- Chess also reflects the idea that regulatory processes involve multiple pieces, doing different things, toward an overall objective.
With the chess image in mind, there are three principles of regulatory strategy that proponents need to keep in mind:
Principle No. 1: Applicants must lead
This principle may seem unremarkable, even obvious. However, based on my experience, this principle can be completely absent right from the get-go.
For example, a company needs an approval, so it goes to the regulator to ask the regulator what to do to get approval. This kind of meeting happens all the time.
This approach, however, is contrary to this first principle. In a scenario where the applicant leads, there are, of course, meetings with regulators. But the starting point for an applicant who leads is not getting or having the meeting with the regulator: the starting point is the applicant privately getting familiar with approval requirements and the approval process in order to develop a preliminary regulatory strategy. Only then does the applicant go to the regulator. Furthermore, the applicant goes to the meeting with the regulator and leads the meeting. The applicant proposes the regulating approach. The regulator's job is to respond.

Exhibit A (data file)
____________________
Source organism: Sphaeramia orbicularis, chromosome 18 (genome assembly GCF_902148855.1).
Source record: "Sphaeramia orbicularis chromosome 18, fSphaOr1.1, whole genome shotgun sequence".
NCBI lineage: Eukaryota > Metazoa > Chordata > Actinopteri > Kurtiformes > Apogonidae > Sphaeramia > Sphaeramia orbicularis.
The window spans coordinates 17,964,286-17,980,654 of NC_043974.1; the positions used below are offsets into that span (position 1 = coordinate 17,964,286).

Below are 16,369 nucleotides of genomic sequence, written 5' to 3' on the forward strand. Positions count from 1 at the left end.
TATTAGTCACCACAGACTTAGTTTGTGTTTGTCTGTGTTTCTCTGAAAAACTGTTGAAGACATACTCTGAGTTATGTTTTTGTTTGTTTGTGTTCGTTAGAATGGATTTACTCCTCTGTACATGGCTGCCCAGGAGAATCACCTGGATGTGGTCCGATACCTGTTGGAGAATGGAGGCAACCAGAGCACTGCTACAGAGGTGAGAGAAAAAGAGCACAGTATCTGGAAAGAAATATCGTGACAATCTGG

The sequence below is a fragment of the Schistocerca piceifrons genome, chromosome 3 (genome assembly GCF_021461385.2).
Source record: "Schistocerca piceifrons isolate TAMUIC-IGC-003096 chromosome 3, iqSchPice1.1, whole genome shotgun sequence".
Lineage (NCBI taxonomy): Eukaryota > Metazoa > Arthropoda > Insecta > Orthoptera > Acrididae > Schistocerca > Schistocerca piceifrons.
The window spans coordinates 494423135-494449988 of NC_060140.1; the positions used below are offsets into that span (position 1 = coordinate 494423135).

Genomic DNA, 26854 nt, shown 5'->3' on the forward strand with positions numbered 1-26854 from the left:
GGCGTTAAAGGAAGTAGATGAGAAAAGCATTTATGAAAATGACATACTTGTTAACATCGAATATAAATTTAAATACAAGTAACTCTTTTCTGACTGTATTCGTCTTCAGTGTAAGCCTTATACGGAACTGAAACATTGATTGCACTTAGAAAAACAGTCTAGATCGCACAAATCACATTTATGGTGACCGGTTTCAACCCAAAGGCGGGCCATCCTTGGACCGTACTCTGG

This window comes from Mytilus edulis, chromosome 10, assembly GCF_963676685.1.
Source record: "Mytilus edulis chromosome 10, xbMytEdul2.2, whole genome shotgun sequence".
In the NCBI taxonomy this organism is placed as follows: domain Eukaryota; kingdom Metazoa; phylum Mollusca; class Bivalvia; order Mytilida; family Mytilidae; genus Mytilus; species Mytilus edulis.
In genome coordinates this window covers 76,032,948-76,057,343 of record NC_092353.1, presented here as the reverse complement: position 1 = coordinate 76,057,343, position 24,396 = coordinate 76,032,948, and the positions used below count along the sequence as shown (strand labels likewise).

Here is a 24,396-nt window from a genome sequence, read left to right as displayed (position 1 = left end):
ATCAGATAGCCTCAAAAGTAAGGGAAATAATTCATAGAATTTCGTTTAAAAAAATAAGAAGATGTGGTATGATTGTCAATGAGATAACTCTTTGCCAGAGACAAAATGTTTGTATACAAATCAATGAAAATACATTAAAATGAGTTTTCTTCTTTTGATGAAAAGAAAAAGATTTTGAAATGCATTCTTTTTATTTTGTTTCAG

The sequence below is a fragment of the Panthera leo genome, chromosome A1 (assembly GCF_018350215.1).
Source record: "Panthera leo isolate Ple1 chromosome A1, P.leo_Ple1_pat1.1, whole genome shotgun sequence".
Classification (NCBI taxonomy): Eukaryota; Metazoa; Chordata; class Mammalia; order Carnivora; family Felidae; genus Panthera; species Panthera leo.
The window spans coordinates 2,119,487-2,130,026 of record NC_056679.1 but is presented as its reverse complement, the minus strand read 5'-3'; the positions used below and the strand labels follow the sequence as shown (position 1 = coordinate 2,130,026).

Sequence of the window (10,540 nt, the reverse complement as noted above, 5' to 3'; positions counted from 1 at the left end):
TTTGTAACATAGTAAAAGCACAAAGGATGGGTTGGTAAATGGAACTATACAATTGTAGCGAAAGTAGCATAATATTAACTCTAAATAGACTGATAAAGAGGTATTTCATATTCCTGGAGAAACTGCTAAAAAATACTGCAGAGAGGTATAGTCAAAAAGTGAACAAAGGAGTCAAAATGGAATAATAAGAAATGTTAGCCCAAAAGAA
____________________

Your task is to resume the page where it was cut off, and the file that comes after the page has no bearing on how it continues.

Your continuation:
In chess, this principle is caught by a simple point: the white side always starts the game of chess. Thus, the applicant is always white. The message for applicants: Don't start a regulating process until you are ready to lead it.
A further aspect of this principle is that the applicant has to be the face of the application. This principle is certainly not obvious. Often, consultants or lawyers are engaged to be the face of the applicant in the regulatory process, but there are problems with this approach.
Turning back to chess, an interesting question is which piece or pieces best represent the regulatory applicant. Those familiar with chess know that the king can move in any direction on any turn. This seems like a good image for an applicant. However, the king can only move one square at a time. The king is thus constrained compared to other pieces. On the other hand, the queen can move multiple squares in any direction on any turn. Thus, in chess, the queen has more options than the king. Who, then, is the best face of the regulatory applicant: the king or the queen?
Unfortunately, many regulatory applicants behave as if they are the king. In chess, the king needs protection. Like the king in chess, these applicants do not really want to be out leading; instead, they want other pieces to protect them. Where the applicant considers itself king only, it does not visit the regulator; other people visit the regulator. The applicant as king does not step outside company walls; other people step outside company walls. Thus, the applicant as king reflects a regulatory strategy of protecting the applicant from danger.